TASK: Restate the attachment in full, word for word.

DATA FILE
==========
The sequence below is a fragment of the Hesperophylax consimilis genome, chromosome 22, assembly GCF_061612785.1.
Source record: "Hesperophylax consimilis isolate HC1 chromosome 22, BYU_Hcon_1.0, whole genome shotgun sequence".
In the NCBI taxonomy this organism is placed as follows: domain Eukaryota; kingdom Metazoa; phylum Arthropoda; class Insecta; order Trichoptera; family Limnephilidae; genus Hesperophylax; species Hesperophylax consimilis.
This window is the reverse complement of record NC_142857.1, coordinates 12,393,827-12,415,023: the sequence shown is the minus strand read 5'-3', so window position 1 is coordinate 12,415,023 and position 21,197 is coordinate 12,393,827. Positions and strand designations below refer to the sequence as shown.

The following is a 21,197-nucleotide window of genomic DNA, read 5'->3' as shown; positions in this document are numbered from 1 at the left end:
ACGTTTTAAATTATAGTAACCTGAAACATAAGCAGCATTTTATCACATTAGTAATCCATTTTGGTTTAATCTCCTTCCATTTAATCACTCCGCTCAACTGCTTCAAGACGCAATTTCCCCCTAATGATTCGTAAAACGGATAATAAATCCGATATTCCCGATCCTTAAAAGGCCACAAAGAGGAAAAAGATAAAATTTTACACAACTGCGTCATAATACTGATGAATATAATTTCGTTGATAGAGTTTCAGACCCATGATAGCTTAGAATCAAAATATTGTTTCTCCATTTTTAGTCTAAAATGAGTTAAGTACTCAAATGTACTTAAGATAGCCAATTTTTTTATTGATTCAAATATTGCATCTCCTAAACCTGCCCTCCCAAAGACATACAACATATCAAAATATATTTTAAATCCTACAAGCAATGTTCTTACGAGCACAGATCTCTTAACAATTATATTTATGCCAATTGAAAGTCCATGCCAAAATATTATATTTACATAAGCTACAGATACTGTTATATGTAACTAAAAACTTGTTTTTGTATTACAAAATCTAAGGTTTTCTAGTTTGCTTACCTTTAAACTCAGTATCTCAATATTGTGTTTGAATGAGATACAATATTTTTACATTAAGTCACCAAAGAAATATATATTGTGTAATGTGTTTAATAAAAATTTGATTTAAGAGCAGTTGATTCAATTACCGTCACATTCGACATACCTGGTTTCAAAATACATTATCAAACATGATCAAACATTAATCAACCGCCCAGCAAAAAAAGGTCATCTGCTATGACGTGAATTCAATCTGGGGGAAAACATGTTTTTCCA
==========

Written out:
The sequence below is a fragment of the Hesperophylax consimilis genome, chromosome 22, assembly GCF_061612785.1.
Source record: "Hesperophylax consimilis isolate HC1 chromosome 22, BYU_Hcon_1.0, whole genome shotgun sequence".
In the NCBI taxonomy this organism is placed as follows: domain Eukaryota; kingdom Metazoa; phylum Arthropoda; class Insecta; order Trichoptera; family Limnephilidae; genus Hesperophylax; species Hesperophylax consimilis.
This window is the reverse complement of record NC_142857.1, coordinates 12,393,827-12,415,023: the sequence shown is the minus strand read 5'-3', so window position 1 is coordinate 12,415,023 and position 21,197 is coordinate 12,393,827. Positions and strand designations below refer to the sequence as shown.

The following is a 21,197-nucleotide window of genomic DNA, read 5'->3' as shown; positions in this document are numbered from 1 at the left end:
ACGTTTTAAATTATAGTAACCTGAAACATAAGCAGCATTTTATCACATTAGTAATCCATTTTGGTTTAATCTCCTTCCATTTAATCACTCCGCTCAACTGCTTCAAGACGCAATTTCCCCCTAATGATTCGTAAAACGGATAATAAATCCGATATTCCCGATCCTTAAAAGGCCACAAAGAGGAAAAAGATAAAATTTTACACAACTGCGTCATAATACTGATGAATATAATTTCGTTGATAGAGTTTCAGACCCATGATAGCTTAGAATCAAAATATTGTTTCTCCATTTTTAGTCTAAAATGAGTTAAGTACTCAAATGTACTTAAGATAGCCAATTTTTTTATTGATTCAAATATTGCATCTCCTAAACCTGCCCTCCCAAAGACATACAACATATCAAAATATATTTTAAATCCTACAAGCAATGTTCTTACGAGCACAGATCTCTTAACAATTATATTTATGCCAATTGAAAGTCCATGCCAAAATATTATATTTACATAAGCTACAGATACTGTTATATGTAACTAAAAACTTGTTTTTGTATTACAAAATCTAAGGTTTTCTAGTTTGCTTACCTTTAAACTCAGTATCTCAATATTGTGTTTGAATGAGATACAATATTTTTACATTAAGTCACCAAAGAAATATATATTGTGTAATGTGTTTAATAAAAATTTGATTTAAGAGCAGTTGATTCAATTACCGTCACATTCGACATACCTGGTTTCAAAATACATTATCAAACATGATCAAACATTAATCAACCGCCCAGCAAAAAAAGGTCATCTGCTATGACGTGAATTCAATCTGGGGGAAAACATGTTTTTCCA